A typical procedure involves dispersing the binder (the cellulose ether) in hot water, preferably between 80 degrees C. and the boiling temperature of the solution. Then, this suspension is dissolved in cold water, preferably at a temperature between 20 degrees C. and the freezing temperature of the solution. This results in a solution. Preferably, mixing of components should be done gently so as to minimize entrapped air. The nickel powder is then mixed in with the binding solution and the slurry is molded to provide the desired shape. Molding may be carried out with a molding device, rollers, dies, extruding, etc. Gelling is accomplished by heating to a temperature of usually between 50 and 120 degrees C. This produces gelling of the binder solution into the shape desired. A gelling temperature of 50-70 degrees C. is preferred to minimize water loss. Concentration of cellulose may vary over large limits but 1-10 weight percent (provided solubility is sufficient) provides excellent results. A concentration of 2-4 weight percent is most preferred. Viscosity of the solution before gelling may be varied by choice of cellulose and concentration of the solution. Generally, a viscosity of 200-100,000 cps is preferred. The gel body may then be altered by cutting to another shape or taken as is and sintered. Sintering is carried out gnerally in the temperature range between 600 and 1200 degrees C. for times between one minute and three hours. Higher temperatures require less times and sintering times generally increase with the increased size of the sintered body. Preferred conditions are 900-1000 degrees C and 10-40 minutes. Sintering is carried out in a reducing atmosphere to prevent oxidation of the nickel. Typical reducing atmospheres are dry hydrogen, wet hydrogen, cracked ammonia, reformed natural gas, etc. Various kinds of nickel powder may be used. Particle sizes may vary over large limits but roughly 3 microns (average from 2.6 to 3.4 microns) give excellent results. Bulk density of the nickel powder is 0.45 to 0.90 gm/cc. Generally, porosity may be decreased by using particles of higher bulk density.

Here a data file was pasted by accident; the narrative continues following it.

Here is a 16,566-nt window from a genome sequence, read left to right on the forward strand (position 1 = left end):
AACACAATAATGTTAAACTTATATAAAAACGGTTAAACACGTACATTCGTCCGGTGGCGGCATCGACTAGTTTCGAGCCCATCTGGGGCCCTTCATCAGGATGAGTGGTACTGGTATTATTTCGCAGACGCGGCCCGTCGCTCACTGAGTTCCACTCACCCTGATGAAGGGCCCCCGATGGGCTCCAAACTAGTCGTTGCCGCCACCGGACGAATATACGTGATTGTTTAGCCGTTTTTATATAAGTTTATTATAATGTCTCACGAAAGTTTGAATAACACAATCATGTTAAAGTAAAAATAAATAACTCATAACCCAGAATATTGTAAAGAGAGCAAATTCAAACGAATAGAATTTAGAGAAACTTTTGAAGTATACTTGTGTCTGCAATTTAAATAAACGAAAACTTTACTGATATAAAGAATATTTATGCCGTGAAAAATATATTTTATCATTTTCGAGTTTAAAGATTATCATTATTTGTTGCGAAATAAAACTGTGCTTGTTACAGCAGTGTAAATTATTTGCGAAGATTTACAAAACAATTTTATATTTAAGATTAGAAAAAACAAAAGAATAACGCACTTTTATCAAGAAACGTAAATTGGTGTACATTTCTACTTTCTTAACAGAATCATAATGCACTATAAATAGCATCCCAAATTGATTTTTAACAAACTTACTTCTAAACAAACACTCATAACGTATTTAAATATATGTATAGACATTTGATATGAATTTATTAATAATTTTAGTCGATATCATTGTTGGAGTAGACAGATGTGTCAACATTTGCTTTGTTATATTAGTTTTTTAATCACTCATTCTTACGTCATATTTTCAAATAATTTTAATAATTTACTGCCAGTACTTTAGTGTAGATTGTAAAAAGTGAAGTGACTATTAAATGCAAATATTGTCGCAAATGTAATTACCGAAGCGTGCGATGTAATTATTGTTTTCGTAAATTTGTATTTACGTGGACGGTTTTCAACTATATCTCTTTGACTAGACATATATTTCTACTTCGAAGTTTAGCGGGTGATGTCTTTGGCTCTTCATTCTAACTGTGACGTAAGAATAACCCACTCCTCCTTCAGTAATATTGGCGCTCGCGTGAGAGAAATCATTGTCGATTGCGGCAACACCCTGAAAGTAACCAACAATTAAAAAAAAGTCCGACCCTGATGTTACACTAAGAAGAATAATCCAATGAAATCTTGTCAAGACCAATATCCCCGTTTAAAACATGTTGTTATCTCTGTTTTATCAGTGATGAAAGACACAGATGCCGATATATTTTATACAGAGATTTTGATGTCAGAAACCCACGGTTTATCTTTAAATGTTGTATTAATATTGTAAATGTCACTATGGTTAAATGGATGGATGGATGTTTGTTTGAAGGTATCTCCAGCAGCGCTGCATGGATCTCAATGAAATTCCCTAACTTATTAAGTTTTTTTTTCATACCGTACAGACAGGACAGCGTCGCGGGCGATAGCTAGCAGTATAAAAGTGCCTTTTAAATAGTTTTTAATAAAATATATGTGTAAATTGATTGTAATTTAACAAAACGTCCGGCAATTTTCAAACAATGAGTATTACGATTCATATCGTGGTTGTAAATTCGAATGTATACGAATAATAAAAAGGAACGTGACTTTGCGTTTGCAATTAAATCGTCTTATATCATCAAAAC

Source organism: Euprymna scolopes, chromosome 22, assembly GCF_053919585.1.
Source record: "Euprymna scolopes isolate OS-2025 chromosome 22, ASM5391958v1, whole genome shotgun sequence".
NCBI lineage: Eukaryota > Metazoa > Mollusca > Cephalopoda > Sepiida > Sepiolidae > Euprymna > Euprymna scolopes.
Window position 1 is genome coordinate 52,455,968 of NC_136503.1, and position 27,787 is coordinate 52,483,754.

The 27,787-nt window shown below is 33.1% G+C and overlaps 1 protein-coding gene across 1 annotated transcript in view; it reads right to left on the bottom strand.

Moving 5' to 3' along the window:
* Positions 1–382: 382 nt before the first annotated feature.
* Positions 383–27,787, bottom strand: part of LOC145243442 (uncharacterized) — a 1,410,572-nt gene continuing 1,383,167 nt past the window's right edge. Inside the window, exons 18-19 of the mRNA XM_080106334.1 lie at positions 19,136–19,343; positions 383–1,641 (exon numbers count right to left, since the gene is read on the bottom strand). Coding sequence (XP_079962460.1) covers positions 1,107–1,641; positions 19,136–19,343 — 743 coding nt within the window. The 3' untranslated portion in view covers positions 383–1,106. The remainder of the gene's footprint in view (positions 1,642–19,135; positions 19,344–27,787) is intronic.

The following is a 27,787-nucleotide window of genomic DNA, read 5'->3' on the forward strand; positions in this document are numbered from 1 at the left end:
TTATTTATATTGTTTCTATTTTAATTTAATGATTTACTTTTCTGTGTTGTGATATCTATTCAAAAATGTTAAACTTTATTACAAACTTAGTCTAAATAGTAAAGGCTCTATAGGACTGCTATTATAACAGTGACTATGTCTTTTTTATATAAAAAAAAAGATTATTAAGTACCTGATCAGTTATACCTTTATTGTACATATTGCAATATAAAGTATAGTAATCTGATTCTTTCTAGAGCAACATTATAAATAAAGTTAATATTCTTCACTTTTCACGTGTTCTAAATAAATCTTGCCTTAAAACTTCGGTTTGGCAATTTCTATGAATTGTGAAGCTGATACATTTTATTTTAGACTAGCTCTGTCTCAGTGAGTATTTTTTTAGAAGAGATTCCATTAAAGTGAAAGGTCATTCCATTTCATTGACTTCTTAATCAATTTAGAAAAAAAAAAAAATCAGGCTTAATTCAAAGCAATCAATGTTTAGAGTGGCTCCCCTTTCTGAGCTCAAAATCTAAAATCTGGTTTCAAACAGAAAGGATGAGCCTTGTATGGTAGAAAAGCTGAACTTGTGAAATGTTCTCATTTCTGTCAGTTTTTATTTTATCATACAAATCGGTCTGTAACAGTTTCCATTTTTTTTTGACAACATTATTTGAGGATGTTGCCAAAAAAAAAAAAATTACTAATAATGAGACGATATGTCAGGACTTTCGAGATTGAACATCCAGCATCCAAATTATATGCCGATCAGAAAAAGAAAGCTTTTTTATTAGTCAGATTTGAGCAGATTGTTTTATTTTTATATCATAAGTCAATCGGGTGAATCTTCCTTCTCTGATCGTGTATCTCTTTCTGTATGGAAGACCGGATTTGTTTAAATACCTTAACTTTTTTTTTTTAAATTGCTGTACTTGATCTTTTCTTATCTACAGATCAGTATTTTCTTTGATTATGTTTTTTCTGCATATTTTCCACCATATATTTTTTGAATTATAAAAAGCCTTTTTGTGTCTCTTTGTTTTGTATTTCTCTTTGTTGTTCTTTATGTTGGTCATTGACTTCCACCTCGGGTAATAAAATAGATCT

A typical example may be useful in illustrating the invention. A quantity of nine grams of methyl cellulose ether is added to 150 milliliters of hot water. It is generally preferable to accomplish this mixing by pouring the hot water onto the methyl cellulose ether. After suitable mixing this suspension is poured onto 150 milliliters of ice. On stirring, and possibly further cooling, the methyl cellulose ether should dissolve in the water. Next, 325 grams of nickel powder are added to the cellulose solution. This solution is stirred and heated to produce a gel. The shape of the gel may be used as is or cut into a particular shape which is desired after sintering. The gel is then sintered in a reducing atmosphere (in a hydrogen gaseous atmosphere) for 20 minutes at 900 degrees C. This procedure yields porosities above 90 percent.